pattinase (abbott) said...

See I like all that music but instead I listen to NPR. Don't know why.

Jeff Meyerson said...

Couldn't resist this one. Jeff forgot that we do listen to some music that came out later than the 60's. We have been devoted to Jimmy Buffett since that late 80's. also the Eagles, Bonnie Raitt, Levon Helm, John Fogerty, George Thorogood, Santana, Fleetwood Mac, Steely Dan, etc. We still go to the concerts when they are in New York. We upgraded to a BOSE Wave system a few years ago. Great sound.

You've awakened some great memories. Of course, the Good Guys on WMCA were my go to place whenever I was home or at the beach. Those transistors were indispensable. Don't know if everybody knows about the "Bungalow Culture"? If you were a lucky city kid from this area, you got to spend your summers up in the Catskills in with about 10-100 other families. Dads usually came up for the weekends. Jeff and I both collected 45's when we were about 10. There was this thick plastic tube that you attached to the stereo turntable so that you could play 10 or so 45's in a row. My friends and I would sit outside the bungalow on Adirondack chairs after camp and listen to all our favorites for hours. When we got bored and didn't feel like swimming or playing paddle ball, we would go to the luncheonette and dance to the juke box. Boy, we baby boomers had a great youth!


pattinase (abbott) said...

We did indeed. Dancing was such a huge part of my teen years.

Charles Gramlich said...

I never listened to it much growing up so music is essentially an afterthought with me. I listen to it on my way home from my commute. On the way to work I go over my lectures. I listen to it when I've had a few beers, and that's about it.

Rick Robinson said...

Good morning from the Pacific Northwest, and Happy Labor Day to all!

I used to listed to music a LOT. As a kid I had a transistor radion, as a matter of fact I still do. They can be purchased at Radio Shack. I use it to listen to baseball games out in the back yard, in summer, all the way through to the Series. Something about listening to baseball on a transistor outside feels "right".

Started with top 40s rock in the late 50s, the two big stations in the greater L.A. area were KFWB and KRLA. I listened to them both. Got a little radio and took it to the beach, same experience as Jackie and Jeff, same song all over. I had 45s and a little record player, but mostly it was rock radio. In high school I started also listening to jazz, which on some stations included movie soundtracks. That got me started on those, some of the first LPs I bought. My older brother liked classical, so I listened to that because it was playing, and then I worked, during college in summers, at a framing shop that had a classical station on all day, so I listened enough to learn about it.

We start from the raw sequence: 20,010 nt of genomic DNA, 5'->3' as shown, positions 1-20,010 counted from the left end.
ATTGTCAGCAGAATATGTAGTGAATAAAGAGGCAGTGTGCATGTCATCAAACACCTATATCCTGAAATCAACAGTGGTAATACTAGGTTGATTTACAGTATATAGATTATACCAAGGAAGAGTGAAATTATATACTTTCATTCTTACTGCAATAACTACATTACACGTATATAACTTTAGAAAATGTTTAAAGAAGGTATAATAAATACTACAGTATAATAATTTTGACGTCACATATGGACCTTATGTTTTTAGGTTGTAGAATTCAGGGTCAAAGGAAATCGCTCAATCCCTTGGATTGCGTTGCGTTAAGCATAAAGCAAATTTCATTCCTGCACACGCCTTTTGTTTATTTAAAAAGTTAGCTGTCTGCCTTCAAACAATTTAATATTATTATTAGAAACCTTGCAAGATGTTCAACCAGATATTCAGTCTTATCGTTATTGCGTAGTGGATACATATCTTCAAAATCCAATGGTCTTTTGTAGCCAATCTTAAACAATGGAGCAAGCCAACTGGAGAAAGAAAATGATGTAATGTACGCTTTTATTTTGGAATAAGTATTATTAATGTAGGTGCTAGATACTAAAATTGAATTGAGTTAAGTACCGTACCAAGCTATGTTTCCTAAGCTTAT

Now I listen to a mix of classical, soundtracks and jazz, and have enough of each, especially classical, I could listen around the clock and not repeat. My problem is it's not convenient to listen to CDs most of the time: I have to be in a particular room, and that's not the room I usually read in, and I don't listen to anything with lyrics while I read or I end up not reading, listening to the words, which with rock is what the songs are about.

So, classical, then soundtracks, then jazz (real, not "smooth"), then rock, when I'm in the mood for it. In the car, usually NPR.

Anonymous said...

Didn't know where to write this comment, but I'll do it here.

Have started reading, "Shot in Detroit," and didn't realize how funny it would be.Just what I need after 400 pages of brutal psychological suspense.

And looking at your list of favorite books set in Detroit, I have only read Middlesex, a favorite book of all time for me. I could easily reread. Loved the zany family.

pattinase (abbott) said...

Thanks! My favorite of his is The Virgin Suicides!

pattinase (abbott) said...

Admire Rick's song list!

Anonymous said...

My mother was a classical pianist and she played WQXR, a classical music station in NYC, all the time or records. We also listened to folk music, especially the Weavers and Paul Robeson and others. Joan Baez was the craze in the 1960s and we listened to and memorized every song. A few Broadway show records somehow found their way into our house.

But my prize possession was a radio my parents gave me when I was 11. I would listen to the top 10 or 50 rock-and-roll hits all the time and rhythm and blues. I listened to that radio throughout high school.

In college, my dorm listened to Aretha Franklin, the Supremes, the Rolling Stones and one roommate played some classical music. And somewhere along the line, Bob Dylan came into public view and I listened to all of his early songs and have some of his classics on cd. It was the 60s and early 70s and his songs accompanied the anti-war and Civil Rights movements.

Then, growing older I got into jazz, love Coltrane, Monk, Modern Jazz Quartet. Then Nina Simone, reggae, popular folk.

But I would say now if asked my favorite music and I would say classic rhythm and blues. Nothing like those harmonic quartets and trios and several stand-alone singers. And Aretha is still the Queen of Soul.

I don't listen to much music now, but I'll get an occasional spurt and put on a cd in whatever type music I feel like hearing. Love a Louisiana mix made to raise funds for Hurricane Katrina victims.

Jeff Meyerson said...

The New York Times was the previous owner of WQXR, possibly the oldest classical music station in the country.

When we were kids my father would play his "stereo" records while we ate dinner. I remember Tony Bennett at Carnegie Hall (I bought the CD last year; still great, and so is Tony - at 90!), Harry Belafonte at Carnegie Hall (both are live albums, obviously), Della Reese (I think it was called Della Della Cha Cha Cha, but too lazy to look it up), Music From Million Dollar Movies (another I later bought) by Arthur Fiedler & the Boston Pops (included Warsaw Concerto, Laura, Intermezzo, etc.), and various Mantovani albums (Music for Dining, More Music for Dining, etc.).

It's amazing what stays with you after 50 or so years.

pattinase (abbott) said...

We did not have a stereo in my house until my brother was a teenager. All of our music came from a radio. I had a turntable but seldom had money to buy records. I listened to the radio and took what I got. My grandfather, who bought the turntable bought me a few Broadway musicals though.

Anonymous said...

Music is such a huge part of my life, Patti, I must admit. I listen to it a lot, and almost always have a song in my head.